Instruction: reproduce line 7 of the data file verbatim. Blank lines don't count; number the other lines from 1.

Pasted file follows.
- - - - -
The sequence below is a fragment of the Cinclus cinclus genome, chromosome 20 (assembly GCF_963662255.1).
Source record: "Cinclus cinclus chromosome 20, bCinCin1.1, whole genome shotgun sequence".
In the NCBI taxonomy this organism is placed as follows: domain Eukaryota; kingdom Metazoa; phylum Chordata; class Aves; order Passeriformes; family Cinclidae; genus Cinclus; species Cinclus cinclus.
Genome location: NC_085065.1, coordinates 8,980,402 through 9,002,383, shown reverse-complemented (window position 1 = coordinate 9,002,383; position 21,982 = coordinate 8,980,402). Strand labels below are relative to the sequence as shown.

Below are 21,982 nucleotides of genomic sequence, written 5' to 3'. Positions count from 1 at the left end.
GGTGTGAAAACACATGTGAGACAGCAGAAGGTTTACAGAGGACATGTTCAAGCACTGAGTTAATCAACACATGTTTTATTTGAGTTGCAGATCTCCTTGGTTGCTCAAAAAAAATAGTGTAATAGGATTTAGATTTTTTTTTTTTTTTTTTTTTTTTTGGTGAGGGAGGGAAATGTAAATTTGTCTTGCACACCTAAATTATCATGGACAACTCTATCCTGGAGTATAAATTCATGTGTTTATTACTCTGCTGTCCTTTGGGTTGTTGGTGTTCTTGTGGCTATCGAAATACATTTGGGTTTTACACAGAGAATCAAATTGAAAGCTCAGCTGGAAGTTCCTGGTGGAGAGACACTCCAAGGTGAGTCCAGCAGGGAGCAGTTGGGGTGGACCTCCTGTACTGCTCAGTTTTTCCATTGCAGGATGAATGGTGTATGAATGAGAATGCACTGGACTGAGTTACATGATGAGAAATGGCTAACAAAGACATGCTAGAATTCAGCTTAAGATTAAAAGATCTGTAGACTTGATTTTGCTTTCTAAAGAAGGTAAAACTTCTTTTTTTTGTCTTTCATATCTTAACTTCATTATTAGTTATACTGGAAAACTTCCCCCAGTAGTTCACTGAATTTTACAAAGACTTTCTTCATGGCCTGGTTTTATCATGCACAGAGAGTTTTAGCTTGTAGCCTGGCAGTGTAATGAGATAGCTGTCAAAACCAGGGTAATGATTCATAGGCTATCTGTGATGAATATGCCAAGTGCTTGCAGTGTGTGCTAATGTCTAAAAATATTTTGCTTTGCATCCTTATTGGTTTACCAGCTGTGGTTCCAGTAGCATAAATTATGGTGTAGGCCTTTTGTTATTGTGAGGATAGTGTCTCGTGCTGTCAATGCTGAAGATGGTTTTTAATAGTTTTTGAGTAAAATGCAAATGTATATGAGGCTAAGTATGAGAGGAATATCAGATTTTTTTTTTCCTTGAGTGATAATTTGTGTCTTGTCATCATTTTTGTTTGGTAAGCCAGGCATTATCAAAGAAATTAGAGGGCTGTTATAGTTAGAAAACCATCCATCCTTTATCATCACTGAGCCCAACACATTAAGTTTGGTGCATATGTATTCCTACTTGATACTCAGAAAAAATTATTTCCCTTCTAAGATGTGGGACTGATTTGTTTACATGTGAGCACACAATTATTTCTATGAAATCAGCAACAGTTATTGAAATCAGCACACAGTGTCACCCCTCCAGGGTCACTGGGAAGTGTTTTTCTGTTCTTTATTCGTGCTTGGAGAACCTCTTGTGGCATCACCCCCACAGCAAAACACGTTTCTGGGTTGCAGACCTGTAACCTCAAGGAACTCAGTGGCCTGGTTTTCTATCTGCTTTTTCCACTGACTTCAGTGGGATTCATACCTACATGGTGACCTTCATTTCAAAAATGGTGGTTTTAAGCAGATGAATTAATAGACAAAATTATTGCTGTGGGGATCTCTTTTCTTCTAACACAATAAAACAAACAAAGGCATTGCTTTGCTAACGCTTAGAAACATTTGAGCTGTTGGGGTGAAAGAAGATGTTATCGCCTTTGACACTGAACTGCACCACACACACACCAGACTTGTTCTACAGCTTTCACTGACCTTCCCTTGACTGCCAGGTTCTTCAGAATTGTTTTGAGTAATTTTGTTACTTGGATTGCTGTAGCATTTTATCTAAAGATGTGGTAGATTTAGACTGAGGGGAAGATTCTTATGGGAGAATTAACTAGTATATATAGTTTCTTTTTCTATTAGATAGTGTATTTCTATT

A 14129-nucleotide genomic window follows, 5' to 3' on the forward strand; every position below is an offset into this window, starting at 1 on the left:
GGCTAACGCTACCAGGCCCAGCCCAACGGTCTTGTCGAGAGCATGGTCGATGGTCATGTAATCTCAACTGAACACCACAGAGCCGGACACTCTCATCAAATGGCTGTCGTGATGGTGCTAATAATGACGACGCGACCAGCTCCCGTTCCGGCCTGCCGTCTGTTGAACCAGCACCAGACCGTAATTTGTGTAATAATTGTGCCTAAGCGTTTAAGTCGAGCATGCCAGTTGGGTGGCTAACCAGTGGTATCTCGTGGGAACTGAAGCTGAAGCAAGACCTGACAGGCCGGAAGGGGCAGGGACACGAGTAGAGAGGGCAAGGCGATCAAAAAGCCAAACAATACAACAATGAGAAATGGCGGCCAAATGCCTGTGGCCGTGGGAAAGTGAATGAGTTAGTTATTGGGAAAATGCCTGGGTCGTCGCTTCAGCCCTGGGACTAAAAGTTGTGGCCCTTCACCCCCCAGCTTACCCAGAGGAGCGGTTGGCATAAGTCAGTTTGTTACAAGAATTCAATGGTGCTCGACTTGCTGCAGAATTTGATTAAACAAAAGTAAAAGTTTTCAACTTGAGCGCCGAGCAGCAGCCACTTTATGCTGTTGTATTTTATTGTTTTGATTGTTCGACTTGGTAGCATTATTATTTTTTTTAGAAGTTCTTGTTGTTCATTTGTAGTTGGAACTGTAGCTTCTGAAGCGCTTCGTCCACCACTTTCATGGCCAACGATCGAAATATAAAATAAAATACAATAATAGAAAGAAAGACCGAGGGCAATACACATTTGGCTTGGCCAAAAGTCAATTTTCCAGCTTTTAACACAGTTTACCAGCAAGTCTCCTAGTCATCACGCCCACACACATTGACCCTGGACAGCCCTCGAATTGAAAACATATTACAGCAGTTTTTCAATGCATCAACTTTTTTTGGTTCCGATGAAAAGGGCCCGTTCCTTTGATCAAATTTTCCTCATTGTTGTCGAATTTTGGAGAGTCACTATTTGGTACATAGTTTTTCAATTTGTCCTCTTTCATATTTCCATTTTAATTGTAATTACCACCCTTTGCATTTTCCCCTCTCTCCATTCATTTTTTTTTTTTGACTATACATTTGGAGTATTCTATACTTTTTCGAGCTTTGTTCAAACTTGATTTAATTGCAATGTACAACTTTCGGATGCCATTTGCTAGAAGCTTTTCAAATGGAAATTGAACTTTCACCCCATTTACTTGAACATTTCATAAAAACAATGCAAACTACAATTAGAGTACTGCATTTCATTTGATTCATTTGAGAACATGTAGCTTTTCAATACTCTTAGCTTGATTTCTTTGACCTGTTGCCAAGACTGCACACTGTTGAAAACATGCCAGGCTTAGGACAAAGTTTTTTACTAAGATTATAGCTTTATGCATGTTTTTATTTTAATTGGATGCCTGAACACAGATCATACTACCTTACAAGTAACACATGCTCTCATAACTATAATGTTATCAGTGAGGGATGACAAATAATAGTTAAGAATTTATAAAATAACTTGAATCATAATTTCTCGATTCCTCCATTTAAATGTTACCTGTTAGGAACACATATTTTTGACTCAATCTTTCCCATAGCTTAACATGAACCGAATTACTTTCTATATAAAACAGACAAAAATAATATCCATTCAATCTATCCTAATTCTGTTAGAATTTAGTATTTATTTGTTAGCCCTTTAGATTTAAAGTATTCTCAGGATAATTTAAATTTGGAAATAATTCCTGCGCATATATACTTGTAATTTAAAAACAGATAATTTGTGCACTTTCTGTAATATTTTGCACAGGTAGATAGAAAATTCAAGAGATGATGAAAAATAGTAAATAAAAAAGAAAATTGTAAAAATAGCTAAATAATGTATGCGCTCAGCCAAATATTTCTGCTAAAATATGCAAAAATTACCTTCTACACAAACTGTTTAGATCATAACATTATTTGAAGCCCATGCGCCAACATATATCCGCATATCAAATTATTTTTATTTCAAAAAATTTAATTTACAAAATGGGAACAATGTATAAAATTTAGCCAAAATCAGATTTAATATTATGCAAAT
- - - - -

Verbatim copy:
A 14129-nucleotide genomic window follows, 5' to 3' on the forward strand; every position below is an offset into this window, starting at 1 on the left: